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Computer Vision Syndrome

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Computer Vision Syndrome
Computer vision syndrome or digital eye strain results from prolonged computer, tablet, e-reader or cell phone use. This is a complex eye and vision problem related to near work which is experienced during or related to computer use.

A survey in the US reveals that about 94 % of American families with children have a computer in the home with access to the Internet. Illuminating PCs, mobile phones and apps and the latest gadgets have helped the web bring the world to our desks with a click of a mouse. The result is that computer-related eye problems have become widespread and about 70 % of American adults experience some form of digital eye strain due to prolonged use of electronic devices like computers, notebooks, e-readers, smart phones and other visual displays.

Another study conducted by the National Eye Institute and published in 2009 found that the prevalence of near sightedness among Americans had increased from 25 to 41.6 % of the population over the past 30 years, which is an increase of more than 66 %.

Computer vision syndrome (CVS), also known as Digital Eye Strain results from prolonged computer, tablet, e-reader or cell phone use. The level of discomfort is proportionately related to the acuteness of usage.

The human eye

Our eyes were designed for more distance work and perhaps this explains the fact that we have sailed though all these years with minimum difficulties as our eyes could adapt to the changes in our near tasks. Even when the transformation occurred from outdoor hunting to paperwork, there was not much stress on our visual system. But the shift from paper to computer has been so rapid and strong that our eye has not adapted to the new demands put on it as we work near in a new visual environment for extensive hours and in stressful environs.

Computer Vision Syndrome (CVS)

This is a complex eye and vision problem related to near work which is experienced during or related to computer use. CVS is characterized by visual symptoms which result from an interaction with a computer display or its environment. CVS often develops when the exposure to computers exceeds the normal ability of the eye to perform. As one develops discomfort due to prolonged exposure, this leads to a cascade of reactions that can be put together as CVS.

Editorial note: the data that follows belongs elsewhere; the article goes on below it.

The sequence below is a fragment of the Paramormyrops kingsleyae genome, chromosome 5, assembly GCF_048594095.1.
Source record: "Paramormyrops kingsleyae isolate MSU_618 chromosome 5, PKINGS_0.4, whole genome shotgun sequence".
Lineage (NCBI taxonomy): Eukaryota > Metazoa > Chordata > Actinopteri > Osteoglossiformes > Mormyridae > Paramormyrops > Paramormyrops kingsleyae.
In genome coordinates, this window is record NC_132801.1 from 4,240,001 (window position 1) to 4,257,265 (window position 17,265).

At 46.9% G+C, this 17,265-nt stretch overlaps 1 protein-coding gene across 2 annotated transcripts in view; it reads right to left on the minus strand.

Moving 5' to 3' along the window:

There occurs repetitive stress injury to the visual system while being exposed to a computer. This is the chief source of the problem and we often overlook rectifying this source of stress.

Common CVS symptoms

The most common symptoms are strain in the eyes, headaches, blurred vision, and difficulty in changing focus between far and near, dryness of the eyes, irritation in the eyes, tired eyes, redness and contact lens discomfort. A strain in the neck, shoulder and backache can also be related to the way we misuse our eyes while working at the computer.

It has to be understood that viewing a computer digital screen is not the same as reading a printed page in a book. Often the letters on the computer are not as sharp or precisely defined and the level of contrast of the letters to the background is reduced in case of CVS. If glare and reflections are present, viewing becomes more difficult. In most cases, symptoms of CVS occur when the visual demands of the task exceeds the visual abilities of the individual to comfortably perform them.

CVS causes

There are several contributory factors for CVS to develop. This includes:

  • Uncorrected vision problems

  • Inappropriate glasses for computer use

  • Poor lighting

  • Improper viewing distance

  • Poor seating posture

  • Difficulty in coordination at near work

  • Strain on the eye muscles due to work style

  • Decreased blink rate

  • Decreased tear function

  • Glare and reflections from the monitor

  • Poor/improper workstation set up

  • Stress at work.

CVS affects whom?

About 75% of those who work on computers markedly for more than 3-4 hours are affected by this syndrome. `They experience strain during computer work and also undergo most of the symptoms of CVS stated above.

CVS can occur at any age group but children are found to report less symptoms. Although the visual system among teenagers is well suited for near tasks, due to change in the image quality, glare and lighting and absence of breaks between computer use, eyes could become intolerant.

Detection of CVS

CVS is different and stands out from other typical eye problems. While the usual eye check is done for distant and near vision, those who use computers have a unique working distance with respect to their monitor, keyboard, mouse etc and due to this difference in working distance, the usual eye check does not address the actual working environment.

CVS is diagnosed through comprehensive eye examination. Testing with special emphasis on the visual requirement would include:

  • Patient history, to understand and determine what the patient is experiencing and the presence of any other general health problems.

  • Visual acuity measurements to assess the extent to which vision may be affected.